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cism had obtained complete ascendency. The resiste ance of Bohemia was put down. The Palatinate wa conquered. Upper and Lower Saxony were overflowed by Catholic invaders. The King of Denmark stroo forth as the Protector of the Reformed Churches : le was defeated, driven out of the empire, and attacked in his own possessions. The armies of the House of Austria pressed on, subjugated Pomerania, and were stopped in their progress only by the ramparts of Stral. sund.

And now again the tide turned. Two violent outbreaks of religious feeling in opposite directions had given a character to the history of a whole century. Protestantism had at first driven back Catholicism to the Alps and the Pyrenees. Catholicism had rallied, and had driven back Protestantism even to the German Ocean. Then the great southern reaction began to slacken, as the great northern movement had slackened before. The zeal of the Catholics waxed cool. Their union was dissolved. The paroxysm of religious excitement was over on both sides. One party had degenerated as far from the spirit of Loyola as the other from the spirit of Luther. During three generations religion had been the mainspring of politics. The revolutions and civil wars of France, Scotland, Holland, Sweden, the long struggle between Philip and Elizabeth, the bloody competition for the Bohemian crown, had all originated in theological disputes. But a great change now took place. The contest which was raging in Germany lost its religious character. It was now, on one side, less a contest for the spiritual ascendency of the Church of Rome than for the temporal ascendency of the House of Austria. On the other side, it was less a contest for the reformed doctrines than für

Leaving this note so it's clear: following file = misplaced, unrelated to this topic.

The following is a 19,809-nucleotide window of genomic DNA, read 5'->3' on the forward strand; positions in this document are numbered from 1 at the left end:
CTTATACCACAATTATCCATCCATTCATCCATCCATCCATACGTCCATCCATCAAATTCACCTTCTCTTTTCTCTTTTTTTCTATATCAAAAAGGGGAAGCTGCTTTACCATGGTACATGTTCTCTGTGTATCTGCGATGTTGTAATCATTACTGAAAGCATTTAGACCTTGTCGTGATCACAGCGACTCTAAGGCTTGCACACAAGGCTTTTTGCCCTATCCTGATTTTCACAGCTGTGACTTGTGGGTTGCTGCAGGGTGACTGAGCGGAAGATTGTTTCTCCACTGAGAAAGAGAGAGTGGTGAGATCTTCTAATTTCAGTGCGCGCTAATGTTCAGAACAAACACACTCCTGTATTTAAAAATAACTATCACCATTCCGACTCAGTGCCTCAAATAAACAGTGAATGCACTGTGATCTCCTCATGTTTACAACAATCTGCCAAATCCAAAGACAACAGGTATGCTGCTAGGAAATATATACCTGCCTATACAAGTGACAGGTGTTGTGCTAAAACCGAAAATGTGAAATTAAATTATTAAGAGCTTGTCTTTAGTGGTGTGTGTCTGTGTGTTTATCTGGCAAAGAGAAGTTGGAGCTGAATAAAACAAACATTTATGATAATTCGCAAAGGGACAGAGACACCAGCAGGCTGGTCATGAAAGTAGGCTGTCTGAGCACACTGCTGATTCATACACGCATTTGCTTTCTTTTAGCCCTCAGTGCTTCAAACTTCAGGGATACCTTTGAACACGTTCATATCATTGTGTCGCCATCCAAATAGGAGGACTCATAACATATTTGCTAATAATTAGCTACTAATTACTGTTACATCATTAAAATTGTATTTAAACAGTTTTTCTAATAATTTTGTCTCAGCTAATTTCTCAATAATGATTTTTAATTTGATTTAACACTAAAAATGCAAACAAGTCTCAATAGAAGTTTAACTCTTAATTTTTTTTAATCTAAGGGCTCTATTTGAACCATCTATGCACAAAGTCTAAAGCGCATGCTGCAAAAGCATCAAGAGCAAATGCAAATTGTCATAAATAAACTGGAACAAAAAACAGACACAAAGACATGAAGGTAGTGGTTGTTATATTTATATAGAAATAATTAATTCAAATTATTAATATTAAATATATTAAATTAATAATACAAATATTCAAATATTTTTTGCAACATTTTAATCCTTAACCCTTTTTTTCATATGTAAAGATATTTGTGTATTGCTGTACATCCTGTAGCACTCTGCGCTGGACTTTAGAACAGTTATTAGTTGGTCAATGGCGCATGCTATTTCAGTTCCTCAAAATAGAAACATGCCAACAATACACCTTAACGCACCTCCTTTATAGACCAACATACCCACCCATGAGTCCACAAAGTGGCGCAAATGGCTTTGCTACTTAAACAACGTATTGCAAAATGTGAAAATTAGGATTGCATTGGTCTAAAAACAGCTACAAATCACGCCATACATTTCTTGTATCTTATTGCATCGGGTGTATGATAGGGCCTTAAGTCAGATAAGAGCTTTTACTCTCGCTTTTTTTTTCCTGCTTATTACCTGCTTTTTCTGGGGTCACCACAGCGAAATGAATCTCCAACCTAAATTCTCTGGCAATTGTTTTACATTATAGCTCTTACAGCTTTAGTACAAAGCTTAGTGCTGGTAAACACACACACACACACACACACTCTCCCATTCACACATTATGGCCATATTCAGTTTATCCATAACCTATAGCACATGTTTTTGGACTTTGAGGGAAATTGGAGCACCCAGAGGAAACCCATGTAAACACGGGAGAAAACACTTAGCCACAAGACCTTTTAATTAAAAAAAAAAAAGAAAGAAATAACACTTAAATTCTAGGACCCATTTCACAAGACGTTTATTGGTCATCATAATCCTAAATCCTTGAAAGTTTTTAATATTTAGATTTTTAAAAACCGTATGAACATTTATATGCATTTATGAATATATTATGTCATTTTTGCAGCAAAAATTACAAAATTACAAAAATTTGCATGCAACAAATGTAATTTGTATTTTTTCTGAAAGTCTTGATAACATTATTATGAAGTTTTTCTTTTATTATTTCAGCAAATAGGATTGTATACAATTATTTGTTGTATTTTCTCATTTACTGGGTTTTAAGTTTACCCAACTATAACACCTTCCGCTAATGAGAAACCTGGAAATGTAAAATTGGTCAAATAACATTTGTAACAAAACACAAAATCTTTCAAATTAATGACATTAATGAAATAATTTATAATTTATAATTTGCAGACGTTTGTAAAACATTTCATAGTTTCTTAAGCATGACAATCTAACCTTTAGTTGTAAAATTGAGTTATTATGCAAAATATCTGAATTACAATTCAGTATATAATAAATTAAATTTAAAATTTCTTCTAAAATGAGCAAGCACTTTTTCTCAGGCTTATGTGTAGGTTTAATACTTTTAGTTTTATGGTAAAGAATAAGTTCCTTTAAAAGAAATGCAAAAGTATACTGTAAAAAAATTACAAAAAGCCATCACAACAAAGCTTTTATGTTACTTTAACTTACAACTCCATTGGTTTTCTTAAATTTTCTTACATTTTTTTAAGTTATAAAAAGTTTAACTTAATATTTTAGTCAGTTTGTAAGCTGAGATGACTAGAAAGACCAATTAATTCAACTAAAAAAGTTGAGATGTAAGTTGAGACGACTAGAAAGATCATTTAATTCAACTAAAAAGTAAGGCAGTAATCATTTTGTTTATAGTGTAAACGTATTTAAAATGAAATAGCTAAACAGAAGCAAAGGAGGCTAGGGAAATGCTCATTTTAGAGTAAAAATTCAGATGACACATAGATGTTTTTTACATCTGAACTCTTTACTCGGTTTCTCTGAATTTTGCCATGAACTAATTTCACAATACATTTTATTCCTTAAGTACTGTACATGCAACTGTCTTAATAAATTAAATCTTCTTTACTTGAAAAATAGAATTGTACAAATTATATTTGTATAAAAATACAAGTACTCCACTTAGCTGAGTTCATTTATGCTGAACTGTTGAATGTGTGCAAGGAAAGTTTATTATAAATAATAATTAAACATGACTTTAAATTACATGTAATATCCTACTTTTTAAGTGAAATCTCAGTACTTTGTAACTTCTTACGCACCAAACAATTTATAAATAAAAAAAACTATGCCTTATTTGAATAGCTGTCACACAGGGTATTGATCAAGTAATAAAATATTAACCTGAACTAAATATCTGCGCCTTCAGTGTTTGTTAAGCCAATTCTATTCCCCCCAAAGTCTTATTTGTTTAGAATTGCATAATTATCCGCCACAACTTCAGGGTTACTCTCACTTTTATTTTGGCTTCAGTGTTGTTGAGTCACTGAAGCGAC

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national independence. Governments began to form themselves into new combinations, in which community of political interest was far more regarded than commuvity of religious belief. Even at Rome the progress of the Catholic arms was observed with mixed feelings. The Supreme Pontiff was a sovereign prince of the second rank, and was anxious about the balance of power as well as about the propagation of truth. It was known that he dreaded the rise of an universal monarchy even more than he desired the prosperity of the Universal Church. At length a great event arnounced to the world that the war of sects had ceased, and that the War of states had succeeded. A coalition, including Calvinists, Lutherans, and Catholics, was formed against the House of Austria. At the head of that coalition were the first statesman and the first warrior of the age; the former a prince of the Catholic Church, distinguished by the vigour and success with which he had put down the Huguenots; the latter a Protestant king who owed his throne to a revolution caused by hatred of Popery. The alliance of Richelieu and Gustavus marks the time at which the great religious struggle terminated. The war which followed was a war for the equilibrium of Europe. When, at length, the peace of Westphalia was concluded, it appeared that the Church of Rome remained in full possession of a vast dominion, which in the middle of the preceding century she seemed to be on the point of losing. No part of Europe remained Protestant, except that part a hich had become thoroughly Protestant before the generation which heard Luther preach had passed away.